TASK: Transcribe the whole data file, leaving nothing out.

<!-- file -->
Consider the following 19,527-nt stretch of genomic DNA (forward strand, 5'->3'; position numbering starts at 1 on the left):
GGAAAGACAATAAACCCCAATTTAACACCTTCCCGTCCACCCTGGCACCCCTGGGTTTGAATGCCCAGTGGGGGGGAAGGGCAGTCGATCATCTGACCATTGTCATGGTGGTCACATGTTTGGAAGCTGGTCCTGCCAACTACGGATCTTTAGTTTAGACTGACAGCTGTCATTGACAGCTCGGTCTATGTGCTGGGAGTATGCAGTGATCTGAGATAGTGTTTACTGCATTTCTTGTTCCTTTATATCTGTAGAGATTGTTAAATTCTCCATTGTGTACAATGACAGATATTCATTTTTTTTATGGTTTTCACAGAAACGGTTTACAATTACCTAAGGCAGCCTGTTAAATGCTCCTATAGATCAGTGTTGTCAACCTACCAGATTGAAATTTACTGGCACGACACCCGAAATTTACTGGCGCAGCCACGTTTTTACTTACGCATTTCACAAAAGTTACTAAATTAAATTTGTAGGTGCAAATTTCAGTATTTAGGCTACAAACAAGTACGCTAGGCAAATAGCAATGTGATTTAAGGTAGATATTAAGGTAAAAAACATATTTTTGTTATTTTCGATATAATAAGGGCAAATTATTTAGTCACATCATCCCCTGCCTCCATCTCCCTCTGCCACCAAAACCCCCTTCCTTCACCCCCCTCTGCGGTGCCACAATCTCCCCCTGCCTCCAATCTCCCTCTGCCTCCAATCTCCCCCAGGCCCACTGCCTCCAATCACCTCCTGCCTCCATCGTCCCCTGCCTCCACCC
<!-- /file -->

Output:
Consider the following 19,527-nt stretch of genomic DNA (forward strand, 5'->3'; position numbering starts at 1 on the left):
GGAAAGACAATAAACCCCAATTTAACACCTTCCCGTCCACCCTGGCACCCCTGGGTTTGAATGCCCAGTGGGGGGGAAGGGCAGTCGATCATCTGACCATTGTCATGGTGGTCACATGTTTGGAAGCTGGTCCTGCCAACTACGGATCTTTAGTTTAGACTGACAGCTGTCATTGACAGCTCGGTCTATGTGCTGGGAGTATGCAGTGATCTGAGATAGTGTTTACTGCATTTCTTGTTCCTTTATATCTGTAGAGATTGTTAAATTCTCCATTGTGTACAATGACAGATATTCATTTTTTTTATGGTTTTCACAGAAACGGTTTACAATTACCTAAGGCAGCCTGTTAAATGCTCCTATAGATCAGTGTTGTCAACCTACCAGATTGAAATTTACTGGCACGACACCCGAAATTTACTGGCGCAGCCACGTTTTTACTTACGCATTTCACAAAAGTTACTAAATTAAATTTGTAGGTGCAAATTTCAGTATTTAGGCTACAAACAAGTACGCTAGGCAAATAGCAATGTGATTTAAGGTAGATATTAAGGTAAAAAACATATTTTTGTTATTTTCGATATAATAAGGGCAAATTATTTAGTCACATCATCCCCTGCCTCCATCTCCCTCTGCCACCAAAACCCCCTTCCTTCACCCCCCTCTGCGGTGCCACAATCTCCCCCTGCCTCCAATCTCCCTCTGCCTCCAATCTCCCCCAGGCCCACTGCCTCCAATCACCTCCTGCCTCCATCGTCCCCTGCCTCCACCC